At the end of each day, children need to unwind, just like adults. I think we often forget that they can have tough days too. There are so many simple ways you can help your child unwind, most of which can be incorporated into the bedtime routine. In our house, the children are at an age where they are more consious of the need to unwind, especially before bed, but they sometimes still need prompting, especially if they’ve had a little bit too much sugar throughout the course of the day.
Today I’d like to share with you all what works for us. Of course, every child is different and what works for one may not work for another, but all of these techniques are great for relaxing busy little bodies. Recently I published 10 Ways To Unwind After A Tough Day for adults. Give that post a read if the children have left you feeling a little tense.
I don’t limit screen time because often my children require some ‘quiet time’ away from each other to unwind, but I do try to avoid screens at bedtime. There is a noticeable difference in how easily the children fall asleep when screens are avoided in the hour before I tuck them into bed and turn off the lights.
- Bedtime stories – we read at least one story every night before bed. This hasn’t always been the case, in fact, I didn’t incorporate stories into our routine until about a year ago. I wish I’d done it sooner, the children love listening to me read.
- A warm bath – I don’t know about you, but I love a nice hot bubble bath at the end of the day. My children are the same, Mia especially would bathe for hours if I let her! Bath-time can be fun, but it can also be a relaxing sensory experience too. Try dimming the lights or using lavender-scented products to help your child unwind.
- Cuddles – affection strengthens the bond between parent and child. This article by parentingforbrain.com contains some fantastic information about the benefits of hugging your child. In our house, we do a lot of cuddling. Sometimes just because, and sometimes because its needed. Both of my children instantly relax in my arms, particularly when they are wound up or upset. Helping your child unwind can be as simple as a big cuddle – and we all love a big cuddle! What are you waiting for?!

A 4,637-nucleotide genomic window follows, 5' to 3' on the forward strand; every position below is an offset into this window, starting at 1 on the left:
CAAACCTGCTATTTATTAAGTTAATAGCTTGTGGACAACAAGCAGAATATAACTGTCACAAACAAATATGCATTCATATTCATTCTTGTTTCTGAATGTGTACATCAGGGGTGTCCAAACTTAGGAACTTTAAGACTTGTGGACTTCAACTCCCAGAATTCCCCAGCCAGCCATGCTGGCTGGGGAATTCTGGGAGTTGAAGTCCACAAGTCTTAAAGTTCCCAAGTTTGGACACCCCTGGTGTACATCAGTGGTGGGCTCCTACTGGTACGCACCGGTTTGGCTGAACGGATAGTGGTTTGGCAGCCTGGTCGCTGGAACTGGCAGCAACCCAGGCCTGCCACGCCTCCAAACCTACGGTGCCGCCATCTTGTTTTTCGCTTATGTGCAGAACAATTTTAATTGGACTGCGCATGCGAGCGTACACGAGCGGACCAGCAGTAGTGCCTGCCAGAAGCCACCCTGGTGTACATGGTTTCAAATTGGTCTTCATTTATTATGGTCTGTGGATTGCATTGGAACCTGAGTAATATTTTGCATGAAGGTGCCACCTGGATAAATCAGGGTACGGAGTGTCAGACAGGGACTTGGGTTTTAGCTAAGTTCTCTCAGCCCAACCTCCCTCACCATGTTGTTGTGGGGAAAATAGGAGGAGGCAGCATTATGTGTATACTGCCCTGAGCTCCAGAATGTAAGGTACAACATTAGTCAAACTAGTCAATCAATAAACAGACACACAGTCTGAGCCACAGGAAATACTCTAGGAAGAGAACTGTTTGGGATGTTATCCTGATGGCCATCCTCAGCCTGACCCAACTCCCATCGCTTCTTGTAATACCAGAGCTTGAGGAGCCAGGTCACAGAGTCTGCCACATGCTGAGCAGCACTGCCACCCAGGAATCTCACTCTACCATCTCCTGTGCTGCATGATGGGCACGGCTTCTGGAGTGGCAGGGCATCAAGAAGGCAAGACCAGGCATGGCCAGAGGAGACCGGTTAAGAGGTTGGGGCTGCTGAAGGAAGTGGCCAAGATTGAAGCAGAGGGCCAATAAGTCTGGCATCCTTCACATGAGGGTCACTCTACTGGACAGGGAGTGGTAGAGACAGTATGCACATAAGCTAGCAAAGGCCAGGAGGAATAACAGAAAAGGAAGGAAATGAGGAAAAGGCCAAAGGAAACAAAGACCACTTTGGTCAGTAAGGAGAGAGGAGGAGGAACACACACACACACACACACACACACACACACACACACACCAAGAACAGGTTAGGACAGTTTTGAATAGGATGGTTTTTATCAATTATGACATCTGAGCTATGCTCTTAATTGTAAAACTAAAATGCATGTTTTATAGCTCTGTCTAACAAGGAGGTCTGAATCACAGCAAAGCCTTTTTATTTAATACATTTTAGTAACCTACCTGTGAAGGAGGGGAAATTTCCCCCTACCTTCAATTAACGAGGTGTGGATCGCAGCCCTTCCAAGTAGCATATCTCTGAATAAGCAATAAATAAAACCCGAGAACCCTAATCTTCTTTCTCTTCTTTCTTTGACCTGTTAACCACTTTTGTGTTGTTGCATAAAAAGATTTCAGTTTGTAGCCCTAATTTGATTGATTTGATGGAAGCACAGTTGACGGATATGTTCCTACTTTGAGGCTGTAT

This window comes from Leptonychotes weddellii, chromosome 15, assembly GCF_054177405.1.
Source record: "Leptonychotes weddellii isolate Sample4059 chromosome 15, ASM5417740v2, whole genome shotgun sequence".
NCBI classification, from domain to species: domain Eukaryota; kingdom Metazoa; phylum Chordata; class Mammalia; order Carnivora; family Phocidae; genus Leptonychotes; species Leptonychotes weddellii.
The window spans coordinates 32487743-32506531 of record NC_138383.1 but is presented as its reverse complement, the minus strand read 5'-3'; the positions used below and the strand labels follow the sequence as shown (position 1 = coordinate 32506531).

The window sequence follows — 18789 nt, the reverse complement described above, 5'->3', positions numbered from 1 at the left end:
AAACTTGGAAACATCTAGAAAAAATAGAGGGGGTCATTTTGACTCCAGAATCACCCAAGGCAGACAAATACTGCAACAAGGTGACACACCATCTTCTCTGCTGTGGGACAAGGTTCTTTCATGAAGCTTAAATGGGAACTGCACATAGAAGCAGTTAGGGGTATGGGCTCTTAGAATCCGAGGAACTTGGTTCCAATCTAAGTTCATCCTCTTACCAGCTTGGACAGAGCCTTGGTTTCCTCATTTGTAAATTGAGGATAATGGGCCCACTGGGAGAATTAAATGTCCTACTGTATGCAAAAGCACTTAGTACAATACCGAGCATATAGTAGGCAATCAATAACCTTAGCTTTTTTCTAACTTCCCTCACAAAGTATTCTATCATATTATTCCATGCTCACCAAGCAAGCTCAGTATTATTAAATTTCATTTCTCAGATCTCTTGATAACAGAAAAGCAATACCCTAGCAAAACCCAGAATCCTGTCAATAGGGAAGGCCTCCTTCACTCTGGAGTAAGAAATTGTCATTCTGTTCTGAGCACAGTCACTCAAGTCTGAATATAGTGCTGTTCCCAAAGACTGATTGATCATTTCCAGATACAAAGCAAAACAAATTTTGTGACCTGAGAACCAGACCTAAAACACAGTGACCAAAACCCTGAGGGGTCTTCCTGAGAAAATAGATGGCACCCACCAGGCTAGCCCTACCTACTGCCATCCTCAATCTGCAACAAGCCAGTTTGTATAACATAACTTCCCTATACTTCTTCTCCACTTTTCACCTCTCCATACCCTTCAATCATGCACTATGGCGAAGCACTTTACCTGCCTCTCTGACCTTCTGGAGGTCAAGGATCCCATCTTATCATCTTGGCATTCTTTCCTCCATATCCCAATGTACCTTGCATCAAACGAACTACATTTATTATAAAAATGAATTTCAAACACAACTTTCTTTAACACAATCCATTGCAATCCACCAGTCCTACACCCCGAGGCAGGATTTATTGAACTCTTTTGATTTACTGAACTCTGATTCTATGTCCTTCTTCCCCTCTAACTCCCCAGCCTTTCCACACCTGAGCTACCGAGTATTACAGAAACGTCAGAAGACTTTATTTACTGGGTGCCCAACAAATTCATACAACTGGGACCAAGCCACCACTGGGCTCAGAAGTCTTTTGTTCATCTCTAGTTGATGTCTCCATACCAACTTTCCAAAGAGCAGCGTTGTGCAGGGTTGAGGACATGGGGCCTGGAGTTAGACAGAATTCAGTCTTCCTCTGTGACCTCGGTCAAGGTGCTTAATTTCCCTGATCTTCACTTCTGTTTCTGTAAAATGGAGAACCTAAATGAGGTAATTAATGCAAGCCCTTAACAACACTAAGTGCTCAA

- Quiet time – relaxing in a loud, busy environment is not easy, in fact, it’s pretty much impossible. Limit volume and distractions in the evenings.
- Singing – Quiet, calm singing can be incredibly soothing for children of all ages.
- Offer sleep inducing snacks – ever heard of the phrase hangry? It’s an informal term which means bad-tempered or irritable as a result of hunger. My son is often hangry, and requires regular feeding before he becomes a child who cannot be tamed! Children cannot unwind properly if their tummies aren’t full. Oats, bananas, honey and warm milk are just a few examples of sleep-inducing snacks (s).
- Burn off any remaining energy – I know this point entirely contradicts the suggestion of quiet time above, but what works one day, doesn’t necessarily work the next. Some children, especially children who attend school full-time like mine, still have energy to burn in the evenings. If your child is still full of life at 6/7pm, try a short walk or a bike ride to positively channel their energy.
- Be consistent – a change of routine can be hugely detrimental to children. Even if they don’t seem unsettled, a change in routine can be confusing for them. With a set routine they know what is coming next, there are no surprises.
- Prepare the following day – every evening before bed we prepare school uniforms and breakfasts for the following morning. This eliminates any anxiety about rushing upon waking not just for me, but the children too.
- Massage – if the children have had a particularly difficult day, I often give them a little hand or foot massage. Massage helps to relax muscles and reduce tension.